Go for analog sum after you have so much gear that you'll save several AD/DA concersions by summing analog. For example, all your stems go through hardware compressors/EQs, then it makes sense to sum them all before the final AD conversion.

    A nice analog compressor, some saturation from the Silver Bullet (note: very easily adjusted flavors and amount for it), additional air and oomph from the analog EQ section = YEAA! Infinitely more useful and controllable than a sum box, 100% guaranteed!
     
  8. steadystate

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    The quality of emulation plugins (at least the good ones) has reached the point where "in the box" is difficult or impossible to differentiate from real analog gear. To me, it is more a matter of what type of user interface and workflow you prefer to work with.
     
  9. kisslorand

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    I didn't believe in analog summing also, until I tried... I hope I will never have to go back to ITB.
    Please do not misunderstood me, I am talking only about MY experience. For ME it was a huge leap. It might be MY lack of knowledge to obtain ITB what I can OTB. For ME analog summing simply is the thing I've been missing for more than a decade.
    I use Ferrofish for AD/DA, Mixdream 2384 16x2 from SPL for summing and RME Digiface + Fireface fo all the I/O.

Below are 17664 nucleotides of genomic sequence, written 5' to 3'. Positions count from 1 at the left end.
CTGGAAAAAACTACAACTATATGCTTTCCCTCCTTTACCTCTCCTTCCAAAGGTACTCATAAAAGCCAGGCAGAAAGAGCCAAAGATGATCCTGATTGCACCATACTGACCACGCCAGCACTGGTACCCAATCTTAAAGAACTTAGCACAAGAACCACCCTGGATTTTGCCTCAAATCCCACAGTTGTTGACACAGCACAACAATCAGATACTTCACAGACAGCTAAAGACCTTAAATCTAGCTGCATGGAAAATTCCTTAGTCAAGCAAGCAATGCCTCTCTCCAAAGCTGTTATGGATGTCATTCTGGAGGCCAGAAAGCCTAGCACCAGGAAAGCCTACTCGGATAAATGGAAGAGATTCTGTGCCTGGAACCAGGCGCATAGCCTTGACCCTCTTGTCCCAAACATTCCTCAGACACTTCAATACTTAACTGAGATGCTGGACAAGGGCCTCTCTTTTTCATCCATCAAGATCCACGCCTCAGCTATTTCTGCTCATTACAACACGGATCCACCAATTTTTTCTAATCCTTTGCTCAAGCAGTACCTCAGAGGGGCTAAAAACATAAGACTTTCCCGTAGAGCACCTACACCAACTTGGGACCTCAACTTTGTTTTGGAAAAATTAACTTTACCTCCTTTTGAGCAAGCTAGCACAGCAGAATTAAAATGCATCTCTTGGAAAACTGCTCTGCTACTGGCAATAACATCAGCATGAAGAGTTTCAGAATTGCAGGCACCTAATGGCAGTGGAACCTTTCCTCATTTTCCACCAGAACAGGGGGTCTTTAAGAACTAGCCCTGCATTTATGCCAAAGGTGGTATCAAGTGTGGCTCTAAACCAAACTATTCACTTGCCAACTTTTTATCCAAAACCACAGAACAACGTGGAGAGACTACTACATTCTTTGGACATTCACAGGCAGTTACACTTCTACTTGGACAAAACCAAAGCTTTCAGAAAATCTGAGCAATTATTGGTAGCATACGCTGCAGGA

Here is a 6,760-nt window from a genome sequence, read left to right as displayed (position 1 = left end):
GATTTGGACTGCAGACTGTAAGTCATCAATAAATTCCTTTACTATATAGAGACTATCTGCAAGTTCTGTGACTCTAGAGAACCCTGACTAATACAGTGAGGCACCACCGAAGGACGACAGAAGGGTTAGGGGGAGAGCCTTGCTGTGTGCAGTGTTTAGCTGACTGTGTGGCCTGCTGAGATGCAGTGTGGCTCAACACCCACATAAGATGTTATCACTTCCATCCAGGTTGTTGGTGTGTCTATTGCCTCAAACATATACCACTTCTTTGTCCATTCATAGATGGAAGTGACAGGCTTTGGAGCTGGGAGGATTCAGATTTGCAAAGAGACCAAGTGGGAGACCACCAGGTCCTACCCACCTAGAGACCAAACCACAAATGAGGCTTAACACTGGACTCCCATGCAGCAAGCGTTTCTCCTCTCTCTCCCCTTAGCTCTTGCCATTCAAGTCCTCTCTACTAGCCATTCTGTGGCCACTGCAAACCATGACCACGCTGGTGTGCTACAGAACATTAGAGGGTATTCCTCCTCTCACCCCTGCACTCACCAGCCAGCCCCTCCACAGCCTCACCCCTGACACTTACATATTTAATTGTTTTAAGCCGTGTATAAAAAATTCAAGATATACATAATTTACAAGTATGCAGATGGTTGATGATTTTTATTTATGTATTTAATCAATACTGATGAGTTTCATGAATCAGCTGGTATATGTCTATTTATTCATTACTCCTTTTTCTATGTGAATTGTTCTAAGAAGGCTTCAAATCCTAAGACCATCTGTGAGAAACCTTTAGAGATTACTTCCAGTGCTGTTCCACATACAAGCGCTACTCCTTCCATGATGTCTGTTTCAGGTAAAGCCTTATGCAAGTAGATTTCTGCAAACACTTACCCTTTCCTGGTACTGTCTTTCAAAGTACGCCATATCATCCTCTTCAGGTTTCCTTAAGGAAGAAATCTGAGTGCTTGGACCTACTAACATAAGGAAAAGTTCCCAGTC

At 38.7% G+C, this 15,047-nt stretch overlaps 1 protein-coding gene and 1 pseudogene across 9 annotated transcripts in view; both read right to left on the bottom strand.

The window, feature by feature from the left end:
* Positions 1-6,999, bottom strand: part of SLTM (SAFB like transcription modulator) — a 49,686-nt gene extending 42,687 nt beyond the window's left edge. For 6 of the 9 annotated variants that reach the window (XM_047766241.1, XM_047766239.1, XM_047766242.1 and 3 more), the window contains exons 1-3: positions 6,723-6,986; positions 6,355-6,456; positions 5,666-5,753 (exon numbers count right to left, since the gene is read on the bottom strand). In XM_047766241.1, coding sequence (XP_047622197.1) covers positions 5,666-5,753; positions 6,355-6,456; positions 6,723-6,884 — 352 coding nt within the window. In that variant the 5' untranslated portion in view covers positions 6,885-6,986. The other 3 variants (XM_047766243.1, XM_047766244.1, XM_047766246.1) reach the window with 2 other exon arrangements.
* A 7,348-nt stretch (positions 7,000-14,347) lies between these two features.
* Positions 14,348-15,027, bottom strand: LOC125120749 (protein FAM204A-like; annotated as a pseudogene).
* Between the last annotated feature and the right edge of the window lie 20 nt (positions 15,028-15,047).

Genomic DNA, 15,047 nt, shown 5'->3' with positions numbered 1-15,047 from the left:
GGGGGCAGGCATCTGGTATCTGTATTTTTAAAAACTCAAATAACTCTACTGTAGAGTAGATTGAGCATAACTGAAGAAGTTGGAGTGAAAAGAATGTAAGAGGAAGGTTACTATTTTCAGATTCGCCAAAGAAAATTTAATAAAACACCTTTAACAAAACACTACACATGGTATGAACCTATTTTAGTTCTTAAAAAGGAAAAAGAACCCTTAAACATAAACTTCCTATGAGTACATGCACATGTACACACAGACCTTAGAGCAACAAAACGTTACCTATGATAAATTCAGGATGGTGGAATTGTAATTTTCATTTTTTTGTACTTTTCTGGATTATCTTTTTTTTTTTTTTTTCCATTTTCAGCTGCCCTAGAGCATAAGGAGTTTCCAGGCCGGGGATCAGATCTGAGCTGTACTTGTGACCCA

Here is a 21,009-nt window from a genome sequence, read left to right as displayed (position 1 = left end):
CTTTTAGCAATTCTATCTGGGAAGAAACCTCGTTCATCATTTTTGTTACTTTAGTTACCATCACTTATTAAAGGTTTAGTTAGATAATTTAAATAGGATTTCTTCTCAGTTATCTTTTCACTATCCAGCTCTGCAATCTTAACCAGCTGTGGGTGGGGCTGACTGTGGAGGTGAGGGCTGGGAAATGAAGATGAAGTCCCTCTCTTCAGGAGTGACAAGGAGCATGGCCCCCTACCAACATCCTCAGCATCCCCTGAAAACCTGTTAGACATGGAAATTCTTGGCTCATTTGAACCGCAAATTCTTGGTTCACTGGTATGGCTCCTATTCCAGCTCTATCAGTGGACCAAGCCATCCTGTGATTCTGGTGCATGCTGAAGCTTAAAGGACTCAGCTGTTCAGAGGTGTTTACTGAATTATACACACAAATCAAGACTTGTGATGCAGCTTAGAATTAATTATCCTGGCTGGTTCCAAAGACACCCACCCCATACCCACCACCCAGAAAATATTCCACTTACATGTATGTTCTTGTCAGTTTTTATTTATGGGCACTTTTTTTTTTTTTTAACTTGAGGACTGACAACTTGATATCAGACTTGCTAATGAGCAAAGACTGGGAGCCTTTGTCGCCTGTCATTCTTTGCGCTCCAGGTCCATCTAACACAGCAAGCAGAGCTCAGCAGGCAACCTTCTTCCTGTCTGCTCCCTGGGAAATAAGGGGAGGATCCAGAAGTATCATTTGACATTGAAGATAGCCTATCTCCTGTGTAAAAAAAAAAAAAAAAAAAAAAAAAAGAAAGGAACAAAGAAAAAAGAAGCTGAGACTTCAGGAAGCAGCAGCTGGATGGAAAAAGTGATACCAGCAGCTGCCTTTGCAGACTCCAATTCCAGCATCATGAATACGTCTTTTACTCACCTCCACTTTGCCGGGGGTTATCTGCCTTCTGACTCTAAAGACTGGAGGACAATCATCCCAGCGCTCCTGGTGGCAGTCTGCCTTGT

10. barhrecords

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    I would say the benefit of analog summing would indeed depend on the rest of your analog signal chain and A to D and D to A.

    In addition to the quality of the tracks, DAW and plugins.

    Pro Tools using UAD or Waves plugins, among others, is used for big studio mixing in the box.
     
  11. 1poorplayer

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    The box I am considering is the dangerous D box , as it gives me summing and monitor control in one rack space.
    @Geezerjohn , yeah it's time to sh+t or get off the pot , with my material.
    I was reviewing unreleased material last week , that I only kept 2 bus masters of , that sound great ( with my old gear ) , but weren't flawless , so I need to rerecord them.